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Farmers market finds: Eat the rainbow

  • Purple sweet potato varieties are a good source of anthocyanin, which contains anti-inflammatory properties.
  • Asparagus can be green, white or even purple in color. The green variety is most common.
  • Butternut squash is loaded with Vitamin A and beta carotene, both important for good vision and a healthy immune system.

Late summer and autumn at my farmer's market bursts with vibrant colors. Walking around your local farmers market you're bound to see a variety of colorful fruits and vegetables, some familiar and some not. A variety of colors on your plate is not only visually pleasing, but the elements that give fruits and vegetables their bright colors also pack a punch with nutritional and health benefits.

Here are some ideas to get you started eating the rainbow:

  • One simple strategy is to include as many different colors of fruits and vegetables on your plate as possible.
  • Stretch your family's eating habits by choosing something they already like in a different color. For example, try an heirloom brown or yellow tomato. 

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  • Instead of the usual bunch of orange carrots, try some that come in a range of colors, from white to purple, or green or purple cauliflower.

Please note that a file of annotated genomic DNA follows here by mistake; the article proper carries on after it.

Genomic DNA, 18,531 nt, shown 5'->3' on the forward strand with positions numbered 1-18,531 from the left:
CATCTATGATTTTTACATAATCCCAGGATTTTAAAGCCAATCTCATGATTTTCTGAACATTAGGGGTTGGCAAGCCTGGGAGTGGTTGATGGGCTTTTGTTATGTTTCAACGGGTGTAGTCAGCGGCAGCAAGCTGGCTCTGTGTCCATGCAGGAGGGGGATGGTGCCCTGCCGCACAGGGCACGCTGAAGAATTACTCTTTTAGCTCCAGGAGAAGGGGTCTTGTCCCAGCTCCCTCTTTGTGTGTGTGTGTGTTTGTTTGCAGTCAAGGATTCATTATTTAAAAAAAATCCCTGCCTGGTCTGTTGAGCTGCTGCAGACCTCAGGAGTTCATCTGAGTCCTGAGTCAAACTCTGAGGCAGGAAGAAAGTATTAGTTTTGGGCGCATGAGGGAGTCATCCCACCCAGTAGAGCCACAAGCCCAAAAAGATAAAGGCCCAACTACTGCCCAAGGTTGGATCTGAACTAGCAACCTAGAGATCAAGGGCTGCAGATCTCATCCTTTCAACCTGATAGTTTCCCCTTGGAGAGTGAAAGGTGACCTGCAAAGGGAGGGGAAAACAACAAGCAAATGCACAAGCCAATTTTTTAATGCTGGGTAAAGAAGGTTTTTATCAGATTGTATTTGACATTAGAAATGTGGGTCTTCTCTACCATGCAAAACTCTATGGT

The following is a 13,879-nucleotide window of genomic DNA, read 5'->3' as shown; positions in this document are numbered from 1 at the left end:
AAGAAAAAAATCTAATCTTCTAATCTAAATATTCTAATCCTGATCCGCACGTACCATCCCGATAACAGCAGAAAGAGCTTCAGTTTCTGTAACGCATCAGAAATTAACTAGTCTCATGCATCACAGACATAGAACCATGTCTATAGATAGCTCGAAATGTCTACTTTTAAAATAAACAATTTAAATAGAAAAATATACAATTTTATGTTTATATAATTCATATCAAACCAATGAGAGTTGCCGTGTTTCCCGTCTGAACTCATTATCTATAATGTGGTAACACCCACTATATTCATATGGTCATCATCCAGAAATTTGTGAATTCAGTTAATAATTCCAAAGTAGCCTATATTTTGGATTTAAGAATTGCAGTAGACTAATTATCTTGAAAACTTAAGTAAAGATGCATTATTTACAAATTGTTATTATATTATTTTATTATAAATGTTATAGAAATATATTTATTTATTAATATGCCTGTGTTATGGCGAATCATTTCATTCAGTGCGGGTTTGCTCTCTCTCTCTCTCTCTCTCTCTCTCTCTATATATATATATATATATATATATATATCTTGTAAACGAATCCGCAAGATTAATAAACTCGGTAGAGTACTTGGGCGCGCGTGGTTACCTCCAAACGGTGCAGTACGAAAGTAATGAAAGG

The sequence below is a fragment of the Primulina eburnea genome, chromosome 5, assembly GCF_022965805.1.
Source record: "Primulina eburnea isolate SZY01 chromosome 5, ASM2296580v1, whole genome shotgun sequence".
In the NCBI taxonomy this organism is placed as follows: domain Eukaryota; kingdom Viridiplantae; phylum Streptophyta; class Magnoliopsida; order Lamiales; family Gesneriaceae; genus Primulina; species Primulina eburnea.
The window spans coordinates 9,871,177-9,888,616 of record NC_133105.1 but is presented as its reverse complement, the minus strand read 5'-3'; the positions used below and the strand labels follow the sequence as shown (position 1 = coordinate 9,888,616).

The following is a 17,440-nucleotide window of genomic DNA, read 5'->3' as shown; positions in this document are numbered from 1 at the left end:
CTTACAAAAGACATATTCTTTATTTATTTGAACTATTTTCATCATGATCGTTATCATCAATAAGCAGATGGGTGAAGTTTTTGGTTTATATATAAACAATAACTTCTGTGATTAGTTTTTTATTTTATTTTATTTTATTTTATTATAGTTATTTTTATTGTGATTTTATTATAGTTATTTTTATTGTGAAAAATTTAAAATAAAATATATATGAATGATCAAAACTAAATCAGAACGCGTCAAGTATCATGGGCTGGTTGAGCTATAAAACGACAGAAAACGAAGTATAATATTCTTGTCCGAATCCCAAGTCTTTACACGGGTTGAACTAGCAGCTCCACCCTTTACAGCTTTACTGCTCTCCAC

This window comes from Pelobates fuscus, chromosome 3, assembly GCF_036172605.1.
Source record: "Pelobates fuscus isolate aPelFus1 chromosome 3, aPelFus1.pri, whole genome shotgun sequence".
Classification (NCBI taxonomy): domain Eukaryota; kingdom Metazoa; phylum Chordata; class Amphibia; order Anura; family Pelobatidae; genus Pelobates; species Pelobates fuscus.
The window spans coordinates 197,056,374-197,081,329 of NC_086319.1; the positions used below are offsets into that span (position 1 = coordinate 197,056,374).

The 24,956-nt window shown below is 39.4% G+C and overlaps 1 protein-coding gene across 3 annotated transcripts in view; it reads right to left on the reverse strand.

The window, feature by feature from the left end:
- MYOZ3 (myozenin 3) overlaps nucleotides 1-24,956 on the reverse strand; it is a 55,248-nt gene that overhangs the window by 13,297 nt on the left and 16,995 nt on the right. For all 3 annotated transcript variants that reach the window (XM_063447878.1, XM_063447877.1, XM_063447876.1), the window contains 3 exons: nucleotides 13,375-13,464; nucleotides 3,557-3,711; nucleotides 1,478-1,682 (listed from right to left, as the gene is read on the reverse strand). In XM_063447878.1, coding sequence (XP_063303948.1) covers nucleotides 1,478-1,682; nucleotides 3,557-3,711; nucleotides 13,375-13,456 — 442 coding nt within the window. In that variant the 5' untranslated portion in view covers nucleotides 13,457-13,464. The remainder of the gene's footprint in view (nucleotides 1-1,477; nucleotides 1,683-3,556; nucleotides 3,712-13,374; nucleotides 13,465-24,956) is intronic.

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  • Use red/purple cabbage instead of, or in addition to, green cabbage in coleslaw and salads. 
  • Have a seed-spitting contest after enjoying a yellow watermelon   

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  • Use fresh red or green apples as an ingredient in your salads. They add a nice crunch and sweet tang.  

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  • Think you don't like squash? There are many types of winter squash, some of which are incredibly sweet when roasted. Or try spaghetti squash for a fun, gluten-free swap of traditional pasta.

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  • If you're not sure what a certain fruit or vegetable is, ask. Many farmers market vendors are happy to explain their produce and give suggestions on how to best prepare items. Roasting or grilling vegetables is a great alternative to eating them raw.


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